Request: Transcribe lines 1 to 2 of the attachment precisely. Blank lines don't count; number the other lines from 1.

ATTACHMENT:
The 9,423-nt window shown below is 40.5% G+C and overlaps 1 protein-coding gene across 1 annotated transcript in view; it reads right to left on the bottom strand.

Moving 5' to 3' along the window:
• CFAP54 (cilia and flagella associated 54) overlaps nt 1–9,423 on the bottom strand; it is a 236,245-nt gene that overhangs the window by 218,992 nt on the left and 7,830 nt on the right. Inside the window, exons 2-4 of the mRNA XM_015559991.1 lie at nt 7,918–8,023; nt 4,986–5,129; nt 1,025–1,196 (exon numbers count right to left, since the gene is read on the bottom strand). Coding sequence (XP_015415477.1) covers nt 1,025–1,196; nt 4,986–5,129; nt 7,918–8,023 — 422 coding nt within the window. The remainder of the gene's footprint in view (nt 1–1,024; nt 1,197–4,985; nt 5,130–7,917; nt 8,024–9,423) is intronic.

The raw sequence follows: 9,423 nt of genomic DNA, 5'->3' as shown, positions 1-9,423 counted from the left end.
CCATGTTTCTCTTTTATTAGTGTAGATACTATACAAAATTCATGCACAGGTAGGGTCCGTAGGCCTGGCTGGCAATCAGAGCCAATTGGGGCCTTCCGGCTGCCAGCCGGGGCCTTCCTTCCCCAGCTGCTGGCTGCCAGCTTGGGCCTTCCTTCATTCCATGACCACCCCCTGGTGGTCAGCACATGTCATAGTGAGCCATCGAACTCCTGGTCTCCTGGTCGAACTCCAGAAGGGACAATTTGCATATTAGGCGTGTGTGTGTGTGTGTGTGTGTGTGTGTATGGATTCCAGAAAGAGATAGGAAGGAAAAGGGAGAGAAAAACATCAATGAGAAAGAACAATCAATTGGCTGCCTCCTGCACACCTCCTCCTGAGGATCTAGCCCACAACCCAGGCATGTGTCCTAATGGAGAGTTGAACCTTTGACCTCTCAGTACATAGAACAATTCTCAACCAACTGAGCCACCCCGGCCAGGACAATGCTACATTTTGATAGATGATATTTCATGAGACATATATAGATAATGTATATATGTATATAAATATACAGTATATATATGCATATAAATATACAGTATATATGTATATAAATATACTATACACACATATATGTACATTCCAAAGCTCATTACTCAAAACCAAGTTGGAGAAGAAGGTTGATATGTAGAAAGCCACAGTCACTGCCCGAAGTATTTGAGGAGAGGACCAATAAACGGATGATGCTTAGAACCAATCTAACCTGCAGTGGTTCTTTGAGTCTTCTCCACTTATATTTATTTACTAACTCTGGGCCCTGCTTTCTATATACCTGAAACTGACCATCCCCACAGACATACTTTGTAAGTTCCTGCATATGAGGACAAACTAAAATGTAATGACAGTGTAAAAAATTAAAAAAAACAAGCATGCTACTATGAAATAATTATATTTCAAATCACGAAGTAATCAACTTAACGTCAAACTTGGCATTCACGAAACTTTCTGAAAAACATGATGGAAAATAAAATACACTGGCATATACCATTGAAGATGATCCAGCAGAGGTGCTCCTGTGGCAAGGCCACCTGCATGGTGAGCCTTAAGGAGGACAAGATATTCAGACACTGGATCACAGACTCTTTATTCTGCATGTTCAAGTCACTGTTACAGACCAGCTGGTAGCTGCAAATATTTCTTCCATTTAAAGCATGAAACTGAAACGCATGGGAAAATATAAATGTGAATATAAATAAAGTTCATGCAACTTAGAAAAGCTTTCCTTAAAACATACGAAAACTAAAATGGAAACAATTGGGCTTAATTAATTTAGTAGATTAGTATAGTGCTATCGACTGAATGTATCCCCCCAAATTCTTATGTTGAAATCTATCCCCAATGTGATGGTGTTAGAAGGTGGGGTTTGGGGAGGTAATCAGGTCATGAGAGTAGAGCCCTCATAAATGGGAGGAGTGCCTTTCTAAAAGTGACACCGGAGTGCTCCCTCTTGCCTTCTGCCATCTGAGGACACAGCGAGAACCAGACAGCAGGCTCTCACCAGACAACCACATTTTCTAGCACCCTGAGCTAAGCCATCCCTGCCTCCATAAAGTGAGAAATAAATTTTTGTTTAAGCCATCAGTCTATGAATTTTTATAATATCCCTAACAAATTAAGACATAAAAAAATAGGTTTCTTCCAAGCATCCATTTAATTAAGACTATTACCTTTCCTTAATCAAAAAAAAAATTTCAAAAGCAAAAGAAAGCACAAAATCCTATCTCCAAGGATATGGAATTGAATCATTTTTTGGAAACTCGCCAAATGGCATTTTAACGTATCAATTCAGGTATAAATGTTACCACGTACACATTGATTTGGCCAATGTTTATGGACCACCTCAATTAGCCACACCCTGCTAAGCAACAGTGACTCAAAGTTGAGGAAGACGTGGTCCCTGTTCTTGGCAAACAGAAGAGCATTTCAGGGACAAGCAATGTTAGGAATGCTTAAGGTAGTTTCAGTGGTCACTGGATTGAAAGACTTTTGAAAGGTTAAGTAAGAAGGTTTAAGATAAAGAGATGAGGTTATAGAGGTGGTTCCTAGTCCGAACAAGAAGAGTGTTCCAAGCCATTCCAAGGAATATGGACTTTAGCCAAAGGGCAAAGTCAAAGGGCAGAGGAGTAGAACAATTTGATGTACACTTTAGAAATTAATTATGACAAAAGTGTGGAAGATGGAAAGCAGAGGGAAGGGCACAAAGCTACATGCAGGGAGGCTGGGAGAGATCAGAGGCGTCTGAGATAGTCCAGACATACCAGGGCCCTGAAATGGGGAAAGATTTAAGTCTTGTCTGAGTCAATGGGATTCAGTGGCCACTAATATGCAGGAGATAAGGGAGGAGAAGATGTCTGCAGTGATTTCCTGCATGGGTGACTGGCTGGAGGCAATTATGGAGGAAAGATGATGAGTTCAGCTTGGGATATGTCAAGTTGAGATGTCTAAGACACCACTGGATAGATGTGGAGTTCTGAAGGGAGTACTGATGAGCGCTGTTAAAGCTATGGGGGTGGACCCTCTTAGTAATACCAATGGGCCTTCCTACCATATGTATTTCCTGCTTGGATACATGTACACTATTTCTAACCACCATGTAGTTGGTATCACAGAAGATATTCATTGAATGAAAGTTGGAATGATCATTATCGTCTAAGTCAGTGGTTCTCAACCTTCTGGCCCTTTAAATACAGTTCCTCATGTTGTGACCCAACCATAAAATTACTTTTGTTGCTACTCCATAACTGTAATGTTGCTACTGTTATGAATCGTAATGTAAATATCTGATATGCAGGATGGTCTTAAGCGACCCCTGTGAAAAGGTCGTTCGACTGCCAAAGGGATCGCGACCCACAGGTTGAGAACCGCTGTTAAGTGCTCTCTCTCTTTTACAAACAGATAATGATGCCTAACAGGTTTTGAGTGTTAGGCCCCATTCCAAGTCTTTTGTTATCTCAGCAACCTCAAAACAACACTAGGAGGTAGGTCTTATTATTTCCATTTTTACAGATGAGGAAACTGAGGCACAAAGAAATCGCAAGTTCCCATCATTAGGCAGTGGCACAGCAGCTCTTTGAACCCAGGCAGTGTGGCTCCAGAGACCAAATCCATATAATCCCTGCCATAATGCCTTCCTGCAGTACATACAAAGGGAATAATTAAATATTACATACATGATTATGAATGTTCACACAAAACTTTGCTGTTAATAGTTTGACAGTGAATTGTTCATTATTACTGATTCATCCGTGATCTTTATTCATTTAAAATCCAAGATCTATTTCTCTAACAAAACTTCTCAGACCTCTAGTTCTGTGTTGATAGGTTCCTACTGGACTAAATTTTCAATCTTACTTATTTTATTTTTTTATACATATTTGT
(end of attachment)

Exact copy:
The 9,423-nt window shown below is 40.5% G+C and overlaps 1 protein-coding gene across 1 annotated transcript in view; it reads right to left on the bottom strand.

Moving 5' to 3' along the window: